Project outcomes

The project achieved the following:

  • Conducted a series of 8 hands-on workshops to promote the adoption of best practice and an introduction to the Learning design approach - this included sharing of experiences among 94 practitioners.

  • Fostered the use of an online community (including promotion of discussion forums and repositories of learning designs) to support the project which are available to the wider community.

  • Developed a theoretical framework which identifies the environments most conducive to the adoption of pedagogically sound learning designs.

  • Implemented and refined 30 scaffolded learning design templates that guide practitioners through the learning design planning process.

  • Shared the learning designs produced through repositories (eg. LAMS Community, ALTC Exchange) and other communities.

  • Produced 18 research articles and 27 conference presentations at a national and international level.

  • Fostered an international Learning Design community which was able to share learning design concepts through meetings, conferences and liaison with international experts (UK & other Europe).

A range of courses and units across several disciplines that have adopted pedagogically sound learning designs from participation in the project.
We have completed the implementation of learning design templates and accompanying advice with a range of academics and students in a diverse range of disciplines. Their feedback was instrumental in how the templates and advice were configured in the planner tool. This included iterative development of the best formats/structures for providing pedagogical advice to teachers on the adoption and adaptation of novel learning designs (both within the templates themselves, and in the accompanying Planner advice sections).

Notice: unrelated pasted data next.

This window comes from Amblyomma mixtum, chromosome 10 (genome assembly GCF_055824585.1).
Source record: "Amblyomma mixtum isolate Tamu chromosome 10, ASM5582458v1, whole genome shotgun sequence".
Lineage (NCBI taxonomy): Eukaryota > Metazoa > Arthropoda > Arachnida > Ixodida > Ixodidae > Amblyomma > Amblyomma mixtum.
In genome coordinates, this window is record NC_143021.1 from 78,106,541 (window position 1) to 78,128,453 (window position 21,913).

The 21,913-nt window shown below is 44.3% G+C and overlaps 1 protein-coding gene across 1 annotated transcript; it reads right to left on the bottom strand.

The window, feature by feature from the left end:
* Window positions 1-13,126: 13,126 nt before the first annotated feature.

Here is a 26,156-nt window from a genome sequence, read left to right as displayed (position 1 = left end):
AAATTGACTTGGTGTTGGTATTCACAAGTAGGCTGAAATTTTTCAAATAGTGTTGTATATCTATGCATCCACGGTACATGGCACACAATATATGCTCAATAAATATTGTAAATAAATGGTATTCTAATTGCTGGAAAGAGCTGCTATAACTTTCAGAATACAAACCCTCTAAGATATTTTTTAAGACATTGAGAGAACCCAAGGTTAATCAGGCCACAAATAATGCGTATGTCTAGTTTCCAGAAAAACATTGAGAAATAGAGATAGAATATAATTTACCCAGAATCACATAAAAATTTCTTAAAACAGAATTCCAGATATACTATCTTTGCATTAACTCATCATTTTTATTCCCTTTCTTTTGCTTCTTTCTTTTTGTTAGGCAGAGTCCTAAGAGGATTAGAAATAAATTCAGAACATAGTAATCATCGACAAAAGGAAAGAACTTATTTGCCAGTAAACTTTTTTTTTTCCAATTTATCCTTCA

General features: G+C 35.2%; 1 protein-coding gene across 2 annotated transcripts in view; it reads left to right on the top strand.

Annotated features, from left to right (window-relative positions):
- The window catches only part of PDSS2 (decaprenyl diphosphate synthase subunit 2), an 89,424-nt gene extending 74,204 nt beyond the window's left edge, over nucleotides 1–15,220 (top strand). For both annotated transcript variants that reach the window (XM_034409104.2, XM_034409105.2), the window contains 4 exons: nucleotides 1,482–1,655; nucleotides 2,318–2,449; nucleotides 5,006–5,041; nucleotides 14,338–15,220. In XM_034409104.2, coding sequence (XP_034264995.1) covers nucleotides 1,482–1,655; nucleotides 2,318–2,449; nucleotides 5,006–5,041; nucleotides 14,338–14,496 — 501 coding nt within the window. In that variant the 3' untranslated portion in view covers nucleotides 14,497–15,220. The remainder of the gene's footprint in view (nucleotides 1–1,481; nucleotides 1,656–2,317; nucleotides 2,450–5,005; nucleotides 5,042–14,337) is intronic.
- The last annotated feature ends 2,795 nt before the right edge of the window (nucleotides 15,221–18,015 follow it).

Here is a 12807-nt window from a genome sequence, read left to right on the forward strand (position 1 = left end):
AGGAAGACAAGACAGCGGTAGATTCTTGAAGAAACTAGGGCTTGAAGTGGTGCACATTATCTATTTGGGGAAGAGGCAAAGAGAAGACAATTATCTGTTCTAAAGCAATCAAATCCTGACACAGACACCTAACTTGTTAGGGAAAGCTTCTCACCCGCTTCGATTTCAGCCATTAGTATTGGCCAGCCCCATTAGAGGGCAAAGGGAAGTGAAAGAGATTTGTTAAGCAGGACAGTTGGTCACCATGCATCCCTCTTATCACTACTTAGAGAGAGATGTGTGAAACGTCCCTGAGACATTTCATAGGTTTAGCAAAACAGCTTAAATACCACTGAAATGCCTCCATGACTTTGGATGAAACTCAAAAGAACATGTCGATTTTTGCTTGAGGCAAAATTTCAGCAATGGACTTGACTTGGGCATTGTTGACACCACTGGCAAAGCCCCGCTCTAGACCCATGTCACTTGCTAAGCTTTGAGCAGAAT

Improved student learning outcomes by introducing a range of learning designs that promote best practice.
While most of the implementation in the project was with lecturers (in assisting them to consider novel learning designs for future use), some examples of implementation with students were conducted, such as the iterative use of designs with two cohorts of Education Masters students (see Evaluation for details). Student feedback indicated that the wide range of teaching techniques supported by the templates, particularly those that involve collaborative learning, were seen as a strength of the project.

A community of educational developers and academic staff who are participants in the project and are able to engage with additional staff in their own and other universities to disseminate the project outcomes.
A summary of meetings, conference presentations and workshops is provided in Figure 1 & 2 (see below). Throughout the life of the project, team members made 42 presentations to approximately 2,445 people. Additionally 8 hands-on workshops were conducted which were attended by 94 delegates.